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Buying a house costs a lot less in Edmonton than Calgary. Why is that?

Across all housing types the average selling price of homes in Edmonton was about $398,000 in August, compared to $570,000 in Calgary. (David Bajer/CBC and Submitted by Nick Coyne)

Across all housing types the average selling price of homes in Edmonton was about $398,000 in August, compared to $570,000 in Calgary.

Photo:  (David Bajer/CBC and Submitted by Nick Coyne)


Supply, demand at play in price differential between Alberta's two major centres

Three hours on Alberta's QEII highway can make a $200,000 difference in the price of a home.

If you want to own a detached house in Calgary, average prices are currently just shy of $700,000.

Three hundred kilometres north, similar properties in Edmonton will run you a bit less than $500,000, on average.

And if you're a renter, you can expect to shell out $2,150 per month for a two-bedroom apartment in Calgary. In Edmonton, monthly costs have been rising, but they're still roughly $500 less, according to Rentals.ca.

Benchmark residential prices between the two cities have grown further apart, with Edmonton costs staying essentially flat compared to the same time last year, while they've shot up more than 10 per cent in Calgary, even with rising interest rates.

Across all housing types — detached, semi-detached, townhouses and apartment condominiums — the average selling price of homes in Edmonton was about $398,000 in August, compared to $570,000 in Calgary.

So what's driving these differences in housing costs between Alberta's two biggest urban centres? Here are some of the factors behind the affordability gulf.

Shopping around

People have been flocking to Alberta this year. In just the first three months of 2023, the province welcomed nearly 16,000 people from other parts of Canada. 

Real estate agents say prospective homebuyers looking to the Prairies after getting priced out of Toronto or Vancouver tend to consider Calgary first.

It's slightly larger than Edmonton and a major travel hub that people might have passed through or visited before.

Calgary just does a better job of putting themselves on the radar, said Tom Shearer, broker for Royal LePage Noralta Real Estate, which has offices in Edmonton and surrounding communities.

People are looking for more affordable housing or places where they can start their families … they start investing in, 'What's the next biggest centre I can go to?'

The Rockies also loom large in buyers' decisions about which city to call home. Kananaskis and Banff are only a short drive from Calgary. Edmonton real estate agents say that easy access to an outdoor lifestyle is just too tempting for many buyers.

Edmonton real estate agent Leanna Martens says some buyers are making different choices about quality of life, considering the current cities' price differences.

She recently helped a couple planning a move to Alberta buy a home in Edmonton. They looked at Calgary too, but spiking housing costs sent them in a different direction.

They opted for Edmonton because I can find them a better home for less money, and then they can still get almost everything, Martens said. So they were willing to give up the mountains, the proximity, all the other stuff.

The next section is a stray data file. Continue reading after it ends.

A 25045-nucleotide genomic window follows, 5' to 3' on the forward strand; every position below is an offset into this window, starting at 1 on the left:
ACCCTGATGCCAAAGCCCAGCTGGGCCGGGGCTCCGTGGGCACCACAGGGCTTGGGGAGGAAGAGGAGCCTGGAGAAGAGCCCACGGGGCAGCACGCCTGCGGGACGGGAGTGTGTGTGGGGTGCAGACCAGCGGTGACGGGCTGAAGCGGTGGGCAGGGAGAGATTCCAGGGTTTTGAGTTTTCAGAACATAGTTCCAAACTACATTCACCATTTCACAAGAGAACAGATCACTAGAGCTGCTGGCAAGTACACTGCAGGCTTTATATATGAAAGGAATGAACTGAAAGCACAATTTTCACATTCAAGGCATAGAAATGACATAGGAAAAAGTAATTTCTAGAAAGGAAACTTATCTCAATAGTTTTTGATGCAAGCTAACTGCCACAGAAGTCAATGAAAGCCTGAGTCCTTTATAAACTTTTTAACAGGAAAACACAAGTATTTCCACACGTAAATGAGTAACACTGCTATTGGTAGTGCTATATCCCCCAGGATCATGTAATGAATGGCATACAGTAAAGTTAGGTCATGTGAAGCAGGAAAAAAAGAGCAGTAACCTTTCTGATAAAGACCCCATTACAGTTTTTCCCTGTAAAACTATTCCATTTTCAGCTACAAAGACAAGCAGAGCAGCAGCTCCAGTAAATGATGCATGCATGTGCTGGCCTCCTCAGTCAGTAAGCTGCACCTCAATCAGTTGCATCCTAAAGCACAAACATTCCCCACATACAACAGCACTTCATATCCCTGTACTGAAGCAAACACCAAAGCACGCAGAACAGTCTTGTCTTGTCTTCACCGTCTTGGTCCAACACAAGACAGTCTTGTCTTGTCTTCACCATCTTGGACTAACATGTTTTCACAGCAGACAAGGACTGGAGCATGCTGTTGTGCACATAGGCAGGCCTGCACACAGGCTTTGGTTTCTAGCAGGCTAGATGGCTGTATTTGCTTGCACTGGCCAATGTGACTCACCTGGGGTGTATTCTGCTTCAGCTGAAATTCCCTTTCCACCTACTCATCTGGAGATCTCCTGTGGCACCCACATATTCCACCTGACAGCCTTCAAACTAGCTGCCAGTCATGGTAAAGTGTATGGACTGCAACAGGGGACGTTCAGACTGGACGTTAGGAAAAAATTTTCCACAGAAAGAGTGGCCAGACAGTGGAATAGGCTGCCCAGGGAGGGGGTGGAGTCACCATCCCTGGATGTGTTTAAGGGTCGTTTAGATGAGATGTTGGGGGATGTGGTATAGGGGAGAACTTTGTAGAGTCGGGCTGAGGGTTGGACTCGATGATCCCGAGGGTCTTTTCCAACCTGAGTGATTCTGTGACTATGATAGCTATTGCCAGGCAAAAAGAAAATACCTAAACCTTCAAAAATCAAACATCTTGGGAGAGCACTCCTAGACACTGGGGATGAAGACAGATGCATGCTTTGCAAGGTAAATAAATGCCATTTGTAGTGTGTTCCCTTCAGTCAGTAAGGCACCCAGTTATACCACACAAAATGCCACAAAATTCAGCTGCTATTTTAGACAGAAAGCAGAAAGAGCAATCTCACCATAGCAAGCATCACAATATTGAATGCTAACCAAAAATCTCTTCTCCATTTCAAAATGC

Supply and demand

And Alberta isn't only seeing interprovincial migration. In the first three months of this year, the province welcomed close to 36,000 people who arrived from outside Canada.

Whether looking for a home to buy or an apartment to rent, all these newcomers need to find a place to live.

In terms of homes to buy, Calgary is seeing a tighter supply. Melanie Boles, chair of the Realtors Association of Edmonton, says Edmonton isn't seeing the same supply crunch that's driving a seller's market in Calgary.

The Calgary Real Estate Board reported record low inventory for the month of August this year, with only about a month of housing supply. (That means that at current sales volumes, all the homes now listed for sale would be snapped up in about four weeks.)

On the other hand, there's still about three months of supply in Edmonton.

That brings us into a balanced market here — you don't have that pressure on the pricing, and it's allowing the consumer some time to make their decisions, Boles said.

As high interest rates push up the cost of borrowing for a mortgage, Edmonton's market has stayed predictable, Boles said. More buyers have turned to less expensive properties, with sales picking up for condos and townhouses. 

The tale of two cities

It's no surprise to real estate watchers that housing costs are steadier in Edmonton.

I'd say it's the least exciting real estate market in all of Canada, said Shearer.

We don't go up high; we don't go down low.

Boles said that's long been a feature of the city's market, while Calgary can be more prone to sharp rises and falls, following the boom-and-bust cycle of oil and gas.

That's part of the demographic differences between the cities: Edmonton's job market has a bigger emphasis on government and the public sector, while Calgary is seen as the white-collar town with more businesses and corporate headquarters.

Agents say they'll be watching the market closely over the next year, and whether affordability concerns in Calgary could have a bigger spillover effect for Edmonton.

But for now, Boles said her organization isn't projecting the kind of surge Calgary is experiencing.

We're not saying to our sellers, 'Hold on, because prices are going way up.' We're seeing a very consistent market with consistent, reasonable growth for where we are, she said.

We've said 'consistent and stable' so often this year.

Madeline Smith (new window) · CBC News